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Input sought on proposed Carlsbad public art project

CARLSBAD — Carlsbad’s firefighters and police officers are set to be honored in bronze and steel by a local Fallbrook artist as the city’s next public art project.
Michael Stutz beat out five other San Diego County artists with his proposed design for installation outside of the future Joint First Responders Training Facility in Carlsbad. Pending community input and City Council approval, the project will feature two 8-foot busts of a police officer and fireman for the community to interact with.
Stutz’s proposed design is woven out of bronze and stainless steel that allows light and shadows to play through the pieces. He points out that the large scale of the installation that visitors will stand eye to eye with would “do what the police and firemen do for us — they shield us.”
The design has already been put through an extensive selection process, Stutz said. After he was chosen as the final artist, he created two designs that were presented to community members, architects, firefighters and police officers. The group selected the two-bust design to be presented to the Public Arts Commission for their first approval.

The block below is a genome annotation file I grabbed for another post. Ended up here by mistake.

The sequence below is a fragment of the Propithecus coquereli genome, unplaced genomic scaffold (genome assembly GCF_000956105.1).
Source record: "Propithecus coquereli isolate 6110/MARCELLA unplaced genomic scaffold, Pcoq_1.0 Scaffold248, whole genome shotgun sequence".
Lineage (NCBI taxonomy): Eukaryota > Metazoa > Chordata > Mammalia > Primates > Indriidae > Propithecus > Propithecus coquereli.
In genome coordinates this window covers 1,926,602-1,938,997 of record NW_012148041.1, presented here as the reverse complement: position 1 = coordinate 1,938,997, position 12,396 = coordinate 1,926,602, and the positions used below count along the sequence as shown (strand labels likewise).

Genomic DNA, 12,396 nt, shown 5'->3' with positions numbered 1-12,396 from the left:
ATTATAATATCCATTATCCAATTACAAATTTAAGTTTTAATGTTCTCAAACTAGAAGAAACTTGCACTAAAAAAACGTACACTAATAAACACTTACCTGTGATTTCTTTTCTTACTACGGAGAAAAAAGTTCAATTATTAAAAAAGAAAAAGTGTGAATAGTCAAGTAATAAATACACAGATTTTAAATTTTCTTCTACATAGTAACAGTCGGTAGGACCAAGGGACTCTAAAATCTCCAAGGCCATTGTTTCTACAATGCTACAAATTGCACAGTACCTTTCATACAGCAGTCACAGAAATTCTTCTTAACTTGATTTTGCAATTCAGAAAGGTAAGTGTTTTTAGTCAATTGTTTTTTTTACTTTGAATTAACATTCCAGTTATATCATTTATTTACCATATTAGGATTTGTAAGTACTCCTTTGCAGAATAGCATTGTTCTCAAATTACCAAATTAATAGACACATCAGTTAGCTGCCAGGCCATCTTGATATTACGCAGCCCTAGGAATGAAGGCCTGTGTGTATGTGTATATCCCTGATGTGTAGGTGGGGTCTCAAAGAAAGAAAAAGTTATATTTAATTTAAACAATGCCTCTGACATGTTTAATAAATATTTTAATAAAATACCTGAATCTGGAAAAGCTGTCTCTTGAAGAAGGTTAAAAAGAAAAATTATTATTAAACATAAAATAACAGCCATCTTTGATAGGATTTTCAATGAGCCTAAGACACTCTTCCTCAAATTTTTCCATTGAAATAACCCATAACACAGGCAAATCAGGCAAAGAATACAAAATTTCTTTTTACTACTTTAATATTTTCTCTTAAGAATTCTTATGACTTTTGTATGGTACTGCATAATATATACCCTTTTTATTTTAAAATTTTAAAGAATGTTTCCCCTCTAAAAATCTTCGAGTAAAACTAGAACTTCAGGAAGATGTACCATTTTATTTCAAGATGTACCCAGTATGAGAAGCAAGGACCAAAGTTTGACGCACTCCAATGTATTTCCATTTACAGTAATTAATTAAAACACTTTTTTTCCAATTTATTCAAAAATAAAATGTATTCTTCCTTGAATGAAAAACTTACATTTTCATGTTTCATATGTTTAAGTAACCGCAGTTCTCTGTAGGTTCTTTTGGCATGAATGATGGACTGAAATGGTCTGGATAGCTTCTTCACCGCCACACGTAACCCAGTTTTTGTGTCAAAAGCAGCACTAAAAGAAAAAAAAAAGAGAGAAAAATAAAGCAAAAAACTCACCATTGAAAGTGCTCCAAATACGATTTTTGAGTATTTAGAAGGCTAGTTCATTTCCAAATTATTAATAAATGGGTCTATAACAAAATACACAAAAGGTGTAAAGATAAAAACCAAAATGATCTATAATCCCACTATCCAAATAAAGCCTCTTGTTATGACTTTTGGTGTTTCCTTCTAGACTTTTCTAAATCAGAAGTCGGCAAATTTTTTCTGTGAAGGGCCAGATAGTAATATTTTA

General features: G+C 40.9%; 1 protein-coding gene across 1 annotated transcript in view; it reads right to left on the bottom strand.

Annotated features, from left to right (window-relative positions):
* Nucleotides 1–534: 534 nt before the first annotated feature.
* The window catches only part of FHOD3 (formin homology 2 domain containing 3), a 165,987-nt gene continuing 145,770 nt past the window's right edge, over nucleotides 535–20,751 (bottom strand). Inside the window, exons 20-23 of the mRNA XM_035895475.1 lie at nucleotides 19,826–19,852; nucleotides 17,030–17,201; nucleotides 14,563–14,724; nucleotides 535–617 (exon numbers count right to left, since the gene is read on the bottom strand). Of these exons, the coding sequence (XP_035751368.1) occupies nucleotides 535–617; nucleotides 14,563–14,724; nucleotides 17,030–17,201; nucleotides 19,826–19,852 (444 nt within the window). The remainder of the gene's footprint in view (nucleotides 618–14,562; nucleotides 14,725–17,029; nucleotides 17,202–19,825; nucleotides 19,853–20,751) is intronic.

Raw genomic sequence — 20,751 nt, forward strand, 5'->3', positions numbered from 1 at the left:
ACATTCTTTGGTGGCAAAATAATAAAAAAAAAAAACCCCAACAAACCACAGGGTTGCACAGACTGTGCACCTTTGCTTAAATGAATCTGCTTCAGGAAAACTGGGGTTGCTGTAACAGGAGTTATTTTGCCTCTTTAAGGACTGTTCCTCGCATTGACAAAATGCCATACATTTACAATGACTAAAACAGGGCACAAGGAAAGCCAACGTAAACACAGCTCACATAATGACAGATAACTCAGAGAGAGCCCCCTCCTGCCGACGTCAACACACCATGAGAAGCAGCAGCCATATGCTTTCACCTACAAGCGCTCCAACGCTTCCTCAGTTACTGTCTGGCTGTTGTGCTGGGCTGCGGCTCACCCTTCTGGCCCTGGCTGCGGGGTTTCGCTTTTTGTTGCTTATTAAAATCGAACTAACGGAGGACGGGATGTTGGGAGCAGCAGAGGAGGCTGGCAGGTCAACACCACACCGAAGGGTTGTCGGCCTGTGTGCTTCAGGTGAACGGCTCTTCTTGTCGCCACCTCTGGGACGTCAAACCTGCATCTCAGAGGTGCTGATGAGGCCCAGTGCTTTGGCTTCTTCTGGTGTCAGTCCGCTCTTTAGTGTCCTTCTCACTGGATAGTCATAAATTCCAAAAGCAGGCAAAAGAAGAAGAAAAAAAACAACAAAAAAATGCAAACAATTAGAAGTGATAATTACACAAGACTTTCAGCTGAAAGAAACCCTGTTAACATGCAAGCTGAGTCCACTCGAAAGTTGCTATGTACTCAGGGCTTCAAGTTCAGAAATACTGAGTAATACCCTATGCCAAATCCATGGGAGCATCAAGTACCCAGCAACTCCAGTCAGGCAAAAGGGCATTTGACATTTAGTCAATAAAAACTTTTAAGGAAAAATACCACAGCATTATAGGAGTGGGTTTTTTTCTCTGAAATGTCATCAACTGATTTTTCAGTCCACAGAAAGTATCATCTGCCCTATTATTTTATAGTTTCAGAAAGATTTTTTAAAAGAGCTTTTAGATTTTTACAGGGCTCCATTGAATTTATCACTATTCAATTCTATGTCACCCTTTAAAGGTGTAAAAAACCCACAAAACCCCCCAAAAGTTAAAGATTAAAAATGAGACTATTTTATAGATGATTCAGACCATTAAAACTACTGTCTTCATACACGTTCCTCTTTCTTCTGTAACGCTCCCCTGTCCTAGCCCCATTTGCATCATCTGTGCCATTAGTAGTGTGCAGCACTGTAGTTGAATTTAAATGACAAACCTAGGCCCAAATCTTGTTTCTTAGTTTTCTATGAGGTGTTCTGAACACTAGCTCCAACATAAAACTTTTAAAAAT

“It’s not the mayor or a councilperson (making the decision), it’s all the interested parties involved,” Stutz said.
Several modifications have been made to the pieces throughout the review process, including an adjustment to the badges to more accurately reflect the city’s firefighters and police officers.
After receiving the initial approval, the project is now in the public comment phase before it will once again head to the commission. After reviewing the community’s input, the
commission will make its final recommendation to Carlsbad’s City Council, Carlsbad Arts Manager Peter Gordon said.
Once the design receives the council’s approval, Stutz will take at least six months to complete the project. One month will be dedicated to engineering the interior of the piece, while another five to six months will be needed to fabricate the design using a technique Stutz has worked with for more than 10 years.
“(The design) makes people think about how they’re put together,” he said. “Every day they’re going to have a new experience with it.”
Carlsbad’s public art pieces have not always received a warm welcome. The “Split Pavilion” piece, which was put before public comment, was eventually removed in the 1990s due to the community not liking it. With better communication methods like the Internet available, Gordon said there’s “plenty of opportunity for public input” before the piece reaches City Council.
“It’s something that will be recognized as part of Carlsbad for a long time,” Stutz said.
Residents will have until mid-January to tell the city what they think about Stutz’s proposed project. Gordon expects to compile the responses and present them to the Public Arts Commission at its Feb. 4 meeting.
For more information on the project and to voice your opinion on the pieces, go to or e-mail